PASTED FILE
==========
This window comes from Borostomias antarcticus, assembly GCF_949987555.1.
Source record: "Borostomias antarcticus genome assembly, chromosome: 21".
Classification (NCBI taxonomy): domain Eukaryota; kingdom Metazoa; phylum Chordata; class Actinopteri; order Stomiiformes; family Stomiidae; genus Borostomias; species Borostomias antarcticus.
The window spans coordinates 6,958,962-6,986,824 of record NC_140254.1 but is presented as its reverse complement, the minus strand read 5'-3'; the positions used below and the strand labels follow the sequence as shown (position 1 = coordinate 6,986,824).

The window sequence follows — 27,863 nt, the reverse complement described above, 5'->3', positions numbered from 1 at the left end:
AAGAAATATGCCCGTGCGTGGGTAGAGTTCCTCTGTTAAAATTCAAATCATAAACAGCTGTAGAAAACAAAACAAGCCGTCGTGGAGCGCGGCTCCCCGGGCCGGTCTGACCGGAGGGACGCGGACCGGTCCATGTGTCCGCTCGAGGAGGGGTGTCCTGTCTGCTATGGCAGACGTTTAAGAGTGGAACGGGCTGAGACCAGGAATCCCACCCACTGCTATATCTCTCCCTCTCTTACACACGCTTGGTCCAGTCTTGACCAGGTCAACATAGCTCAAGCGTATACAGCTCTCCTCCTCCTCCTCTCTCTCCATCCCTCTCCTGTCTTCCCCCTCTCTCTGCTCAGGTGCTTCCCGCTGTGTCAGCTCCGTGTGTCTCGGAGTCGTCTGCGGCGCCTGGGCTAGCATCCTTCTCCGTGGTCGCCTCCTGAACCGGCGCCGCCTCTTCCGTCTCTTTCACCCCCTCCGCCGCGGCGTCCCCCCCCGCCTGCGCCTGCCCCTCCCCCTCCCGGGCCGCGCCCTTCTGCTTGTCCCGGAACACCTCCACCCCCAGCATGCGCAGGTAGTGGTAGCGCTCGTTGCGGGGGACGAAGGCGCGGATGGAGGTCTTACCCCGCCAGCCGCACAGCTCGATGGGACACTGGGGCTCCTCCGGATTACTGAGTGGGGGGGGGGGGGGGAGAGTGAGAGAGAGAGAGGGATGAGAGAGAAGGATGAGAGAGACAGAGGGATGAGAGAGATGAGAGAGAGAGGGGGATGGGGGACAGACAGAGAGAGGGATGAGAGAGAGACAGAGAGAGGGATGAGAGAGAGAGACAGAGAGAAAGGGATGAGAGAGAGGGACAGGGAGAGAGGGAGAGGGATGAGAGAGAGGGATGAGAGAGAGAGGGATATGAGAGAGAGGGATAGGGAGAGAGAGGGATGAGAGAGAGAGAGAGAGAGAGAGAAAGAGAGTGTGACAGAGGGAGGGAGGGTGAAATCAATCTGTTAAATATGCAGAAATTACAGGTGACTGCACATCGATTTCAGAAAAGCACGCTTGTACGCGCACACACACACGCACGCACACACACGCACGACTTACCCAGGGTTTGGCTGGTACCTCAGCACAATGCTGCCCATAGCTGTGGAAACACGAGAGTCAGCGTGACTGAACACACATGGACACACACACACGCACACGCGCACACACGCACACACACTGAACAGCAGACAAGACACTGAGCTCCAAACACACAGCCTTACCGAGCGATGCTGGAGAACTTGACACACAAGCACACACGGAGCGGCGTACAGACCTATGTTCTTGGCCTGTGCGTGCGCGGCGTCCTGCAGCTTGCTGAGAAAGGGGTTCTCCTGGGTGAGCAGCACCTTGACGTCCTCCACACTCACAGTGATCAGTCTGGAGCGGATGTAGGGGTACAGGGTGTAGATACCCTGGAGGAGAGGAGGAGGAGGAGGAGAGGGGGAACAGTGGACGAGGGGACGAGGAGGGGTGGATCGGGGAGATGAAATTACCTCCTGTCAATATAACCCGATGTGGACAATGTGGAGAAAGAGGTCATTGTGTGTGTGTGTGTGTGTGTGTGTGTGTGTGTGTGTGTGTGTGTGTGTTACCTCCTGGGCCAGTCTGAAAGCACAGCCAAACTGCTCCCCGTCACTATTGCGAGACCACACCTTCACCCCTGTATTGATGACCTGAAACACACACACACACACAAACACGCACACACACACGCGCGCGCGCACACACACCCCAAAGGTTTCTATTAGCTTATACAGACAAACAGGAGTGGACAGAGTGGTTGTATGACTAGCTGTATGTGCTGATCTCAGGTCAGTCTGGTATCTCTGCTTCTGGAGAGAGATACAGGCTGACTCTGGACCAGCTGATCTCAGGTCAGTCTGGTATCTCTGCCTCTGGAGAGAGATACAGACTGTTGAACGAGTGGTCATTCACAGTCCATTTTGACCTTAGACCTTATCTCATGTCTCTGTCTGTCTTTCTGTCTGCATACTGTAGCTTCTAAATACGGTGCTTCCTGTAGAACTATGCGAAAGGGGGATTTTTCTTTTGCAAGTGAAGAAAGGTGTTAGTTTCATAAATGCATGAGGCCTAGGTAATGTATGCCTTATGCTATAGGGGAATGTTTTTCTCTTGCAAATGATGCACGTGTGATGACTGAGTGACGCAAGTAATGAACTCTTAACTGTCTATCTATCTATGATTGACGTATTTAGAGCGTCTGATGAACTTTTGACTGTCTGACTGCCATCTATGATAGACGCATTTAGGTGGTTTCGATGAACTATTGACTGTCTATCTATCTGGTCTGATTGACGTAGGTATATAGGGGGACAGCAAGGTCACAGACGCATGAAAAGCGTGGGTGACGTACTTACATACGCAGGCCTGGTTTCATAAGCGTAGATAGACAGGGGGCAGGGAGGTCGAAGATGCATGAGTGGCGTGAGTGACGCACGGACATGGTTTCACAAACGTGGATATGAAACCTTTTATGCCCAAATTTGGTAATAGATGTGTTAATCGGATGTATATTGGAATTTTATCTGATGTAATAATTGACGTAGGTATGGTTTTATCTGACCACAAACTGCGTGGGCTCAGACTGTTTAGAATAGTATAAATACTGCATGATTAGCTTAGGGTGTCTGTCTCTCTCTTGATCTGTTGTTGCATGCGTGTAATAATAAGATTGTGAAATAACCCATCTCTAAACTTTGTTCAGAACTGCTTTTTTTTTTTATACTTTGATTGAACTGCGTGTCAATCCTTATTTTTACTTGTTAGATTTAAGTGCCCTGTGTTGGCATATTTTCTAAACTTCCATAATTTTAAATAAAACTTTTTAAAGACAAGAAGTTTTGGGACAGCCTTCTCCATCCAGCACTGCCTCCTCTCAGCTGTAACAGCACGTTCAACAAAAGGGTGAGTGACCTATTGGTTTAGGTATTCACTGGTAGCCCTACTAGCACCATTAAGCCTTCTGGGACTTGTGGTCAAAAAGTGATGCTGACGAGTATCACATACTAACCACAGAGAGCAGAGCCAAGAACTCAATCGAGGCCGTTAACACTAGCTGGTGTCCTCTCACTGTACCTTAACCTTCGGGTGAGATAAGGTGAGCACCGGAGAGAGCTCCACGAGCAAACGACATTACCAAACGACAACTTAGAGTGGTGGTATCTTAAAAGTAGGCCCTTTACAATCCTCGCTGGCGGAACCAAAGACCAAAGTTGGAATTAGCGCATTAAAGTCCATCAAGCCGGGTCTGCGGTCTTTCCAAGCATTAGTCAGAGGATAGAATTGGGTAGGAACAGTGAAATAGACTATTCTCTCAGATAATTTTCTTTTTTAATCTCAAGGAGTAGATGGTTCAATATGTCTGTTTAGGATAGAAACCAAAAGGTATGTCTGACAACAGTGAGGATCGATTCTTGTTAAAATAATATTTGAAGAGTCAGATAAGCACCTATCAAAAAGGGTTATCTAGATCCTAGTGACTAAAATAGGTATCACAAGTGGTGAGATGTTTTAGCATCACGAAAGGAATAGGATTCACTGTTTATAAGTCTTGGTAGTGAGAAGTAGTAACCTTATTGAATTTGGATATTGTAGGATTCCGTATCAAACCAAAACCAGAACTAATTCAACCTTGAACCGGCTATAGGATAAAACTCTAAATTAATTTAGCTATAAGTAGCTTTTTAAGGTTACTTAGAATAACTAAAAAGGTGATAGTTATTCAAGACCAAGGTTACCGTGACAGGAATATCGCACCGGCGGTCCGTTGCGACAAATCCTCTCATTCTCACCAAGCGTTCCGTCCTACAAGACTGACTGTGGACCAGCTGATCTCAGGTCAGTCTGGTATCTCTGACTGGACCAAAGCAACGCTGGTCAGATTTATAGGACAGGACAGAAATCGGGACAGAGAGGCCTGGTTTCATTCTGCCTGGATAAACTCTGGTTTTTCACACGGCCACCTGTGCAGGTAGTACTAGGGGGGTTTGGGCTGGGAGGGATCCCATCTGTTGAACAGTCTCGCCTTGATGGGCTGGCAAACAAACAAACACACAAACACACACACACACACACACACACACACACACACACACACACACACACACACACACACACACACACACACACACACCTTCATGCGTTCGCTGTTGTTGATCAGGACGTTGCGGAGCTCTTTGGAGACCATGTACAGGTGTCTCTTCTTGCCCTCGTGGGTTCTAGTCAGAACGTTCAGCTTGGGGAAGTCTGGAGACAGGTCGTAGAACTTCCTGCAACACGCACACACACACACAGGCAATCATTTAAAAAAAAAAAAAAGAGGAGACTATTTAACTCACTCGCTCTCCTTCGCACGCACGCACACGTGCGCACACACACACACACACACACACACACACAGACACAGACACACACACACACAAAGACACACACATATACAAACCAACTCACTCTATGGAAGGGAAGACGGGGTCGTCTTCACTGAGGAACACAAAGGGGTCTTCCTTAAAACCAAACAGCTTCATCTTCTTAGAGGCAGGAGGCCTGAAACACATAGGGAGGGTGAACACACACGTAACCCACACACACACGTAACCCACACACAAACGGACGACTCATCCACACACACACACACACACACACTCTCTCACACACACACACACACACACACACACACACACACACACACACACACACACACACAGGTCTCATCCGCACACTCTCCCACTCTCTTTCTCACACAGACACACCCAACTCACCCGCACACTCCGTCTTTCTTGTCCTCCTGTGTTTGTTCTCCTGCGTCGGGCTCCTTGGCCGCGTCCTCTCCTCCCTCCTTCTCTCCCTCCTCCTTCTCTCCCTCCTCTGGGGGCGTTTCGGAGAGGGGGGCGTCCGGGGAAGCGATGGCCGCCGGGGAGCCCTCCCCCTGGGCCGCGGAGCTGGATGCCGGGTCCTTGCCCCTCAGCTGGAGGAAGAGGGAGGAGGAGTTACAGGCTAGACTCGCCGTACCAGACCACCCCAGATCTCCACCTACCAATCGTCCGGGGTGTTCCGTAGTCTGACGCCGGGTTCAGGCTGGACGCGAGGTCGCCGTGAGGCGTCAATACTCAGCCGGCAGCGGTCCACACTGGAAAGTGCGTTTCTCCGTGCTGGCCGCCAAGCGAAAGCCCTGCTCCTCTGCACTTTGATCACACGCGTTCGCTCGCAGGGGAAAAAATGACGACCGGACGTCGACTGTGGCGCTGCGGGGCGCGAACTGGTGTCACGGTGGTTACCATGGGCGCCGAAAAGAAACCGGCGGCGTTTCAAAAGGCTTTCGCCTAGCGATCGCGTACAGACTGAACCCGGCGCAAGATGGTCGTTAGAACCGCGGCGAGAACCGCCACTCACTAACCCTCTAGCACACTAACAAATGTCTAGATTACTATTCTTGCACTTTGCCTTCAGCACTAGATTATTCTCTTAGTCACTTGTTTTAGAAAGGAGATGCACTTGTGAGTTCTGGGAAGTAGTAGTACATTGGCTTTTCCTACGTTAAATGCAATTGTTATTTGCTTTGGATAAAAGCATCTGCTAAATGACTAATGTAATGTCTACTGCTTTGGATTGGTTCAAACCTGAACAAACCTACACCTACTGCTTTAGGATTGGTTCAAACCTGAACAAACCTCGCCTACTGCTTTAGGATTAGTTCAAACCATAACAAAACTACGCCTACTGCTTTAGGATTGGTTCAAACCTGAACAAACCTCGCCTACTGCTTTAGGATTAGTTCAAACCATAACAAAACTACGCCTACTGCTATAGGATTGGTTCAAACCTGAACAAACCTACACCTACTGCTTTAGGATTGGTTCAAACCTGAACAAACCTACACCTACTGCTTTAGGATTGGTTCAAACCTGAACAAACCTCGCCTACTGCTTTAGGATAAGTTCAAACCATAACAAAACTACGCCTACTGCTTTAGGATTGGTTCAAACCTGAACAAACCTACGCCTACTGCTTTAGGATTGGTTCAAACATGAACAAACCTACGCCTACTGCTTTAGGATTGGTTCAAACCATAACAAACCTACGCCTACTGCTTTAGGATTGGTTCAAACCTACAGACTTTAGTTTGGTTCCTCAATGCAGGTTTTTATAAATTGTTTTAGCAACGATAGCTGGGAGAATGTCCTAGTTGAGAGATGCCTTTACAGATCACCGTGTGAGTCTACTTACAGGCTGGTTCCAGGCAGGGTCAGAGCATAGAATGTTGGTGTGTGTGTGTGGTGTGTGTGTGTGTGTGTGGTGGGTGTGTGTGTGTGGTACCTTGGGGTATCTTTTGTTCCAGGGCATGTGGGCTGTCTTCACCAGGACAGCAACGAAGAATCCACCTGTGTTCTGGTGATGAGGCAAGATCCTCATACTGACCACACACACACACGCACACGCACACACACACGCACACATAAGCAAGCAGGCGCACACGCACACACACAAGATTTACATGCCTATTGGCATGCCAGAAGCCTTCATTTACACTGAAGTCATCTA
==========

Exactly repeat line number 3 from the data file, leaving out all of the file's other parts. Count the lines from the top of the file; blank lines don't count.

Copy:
Classification (NCBI taxonomy): domain Eukaryota; kingdom Metazoa; phylum Chordata; class Actinopteri; order Stomiiformes; family Stomiidae; genus Borostomias; species Borostomias antarcticus.